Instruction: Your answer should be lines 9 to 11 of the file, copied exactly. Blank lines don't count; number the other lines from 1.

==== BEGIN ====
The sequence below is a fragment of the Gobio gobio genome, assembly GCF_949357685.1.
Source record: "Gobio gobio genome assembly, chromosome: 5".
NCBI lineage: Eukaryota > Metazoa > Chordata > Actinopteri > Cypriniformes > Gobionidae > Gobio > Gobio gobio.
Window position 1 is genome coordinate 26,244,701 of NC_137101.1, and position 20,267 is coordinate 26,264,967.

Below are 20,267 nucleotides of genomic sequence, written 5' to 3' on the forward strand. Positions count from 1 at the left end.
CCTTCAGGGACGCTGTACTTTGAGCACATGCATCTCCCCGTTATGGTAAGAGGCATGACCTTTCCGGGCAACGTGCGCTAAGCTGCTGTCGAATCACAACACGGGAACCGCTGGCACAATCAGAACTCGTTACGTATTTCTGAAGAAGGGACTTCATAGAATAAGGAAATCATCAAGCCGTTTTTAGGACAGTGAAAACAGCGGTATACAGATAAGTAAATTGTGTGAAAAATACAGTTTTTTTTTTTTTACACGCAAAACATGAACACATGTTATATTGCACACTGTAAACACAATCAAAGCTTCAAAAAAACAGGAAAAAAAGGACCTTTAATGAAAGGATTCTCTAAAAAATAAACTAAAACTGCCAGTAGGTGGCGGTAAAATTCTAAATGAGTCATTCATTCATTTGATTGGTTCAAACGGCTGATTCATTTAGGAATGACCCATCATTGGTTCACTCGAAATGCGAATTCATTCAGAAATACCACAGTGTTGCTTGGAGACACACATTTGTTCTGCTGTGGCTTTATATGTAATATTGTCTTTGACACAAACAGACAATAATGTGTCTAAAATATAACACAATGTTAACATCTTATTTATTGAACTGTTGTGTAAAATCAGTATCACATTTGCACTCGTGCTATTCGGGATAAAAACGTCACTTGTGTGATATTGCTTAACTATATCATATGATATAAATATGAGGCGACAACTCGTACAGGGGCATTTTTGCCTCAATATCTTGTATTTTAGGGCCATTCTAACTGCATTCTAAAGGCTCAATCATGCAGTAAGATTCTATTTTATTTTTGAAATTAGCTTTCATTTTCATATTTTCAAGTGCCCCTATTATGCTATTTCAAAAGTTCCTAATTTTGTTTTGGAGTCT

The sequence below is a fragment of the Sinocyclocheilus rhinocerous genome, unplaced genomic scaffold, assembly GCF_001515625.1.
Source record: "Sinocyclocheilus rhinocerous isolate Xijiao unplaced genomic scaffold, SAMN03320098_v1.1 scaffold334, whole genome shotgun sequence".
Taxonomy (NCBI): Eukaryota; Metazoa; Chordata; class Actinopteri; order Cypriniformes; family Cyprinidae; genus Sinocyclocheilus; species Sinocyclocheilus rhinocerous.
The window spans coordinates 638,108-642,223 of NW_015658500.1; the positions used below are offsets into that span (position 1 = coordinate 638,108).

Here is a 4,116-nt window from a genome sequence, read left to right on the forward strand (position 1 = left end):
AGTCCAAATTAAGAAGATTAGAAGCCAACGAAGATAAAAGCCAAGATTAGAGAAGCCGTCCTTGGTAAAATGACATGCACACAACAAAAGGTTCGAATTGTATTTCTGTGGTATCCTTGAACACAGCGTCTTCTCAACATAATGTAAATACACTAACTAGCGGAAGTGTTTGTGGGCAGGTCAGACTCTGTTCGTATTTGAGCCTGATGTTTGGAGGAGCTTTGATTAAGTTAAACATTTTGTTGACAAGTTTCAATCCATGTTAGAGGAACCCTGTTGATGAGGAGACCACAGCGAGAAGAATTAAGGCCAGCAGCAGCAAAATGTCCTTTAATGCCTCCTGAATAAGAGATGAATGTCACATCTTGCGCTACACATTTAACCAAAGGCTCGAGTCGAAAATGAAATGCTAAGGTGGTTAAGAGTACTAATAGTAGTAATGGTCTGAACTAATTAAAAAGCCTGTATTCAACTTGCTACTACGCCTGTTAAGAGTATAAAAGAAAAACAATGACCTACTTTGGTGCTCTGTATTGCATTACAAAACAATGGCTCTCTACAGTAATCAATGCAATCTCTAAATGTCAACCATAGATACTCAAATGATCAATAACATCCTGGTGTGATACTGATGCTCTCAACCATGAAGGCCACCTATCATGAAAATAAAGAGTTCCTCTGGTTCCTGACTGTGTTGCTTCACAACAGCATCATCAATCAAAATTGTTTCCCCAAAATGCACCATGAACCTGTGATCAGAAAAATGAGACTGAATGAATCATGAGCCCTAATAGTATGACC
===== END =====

Taxonomy (NCBI): Eukaryota; Metazoa; Chordata; class Actinopteri; order Cypriniformes; family Cyprinidae; genus Sinocyclocheilus; species Sinocyclocheilus rhinocerous.
The window spans coordinates 638,108-642,223 of NW_015658500.1; the positions used below are offsets into that span (position 1 = coordinate 638,108).

Here is a 4,116-nt window from a genome sequence, read left to right on the forward strand (position 1 = left end):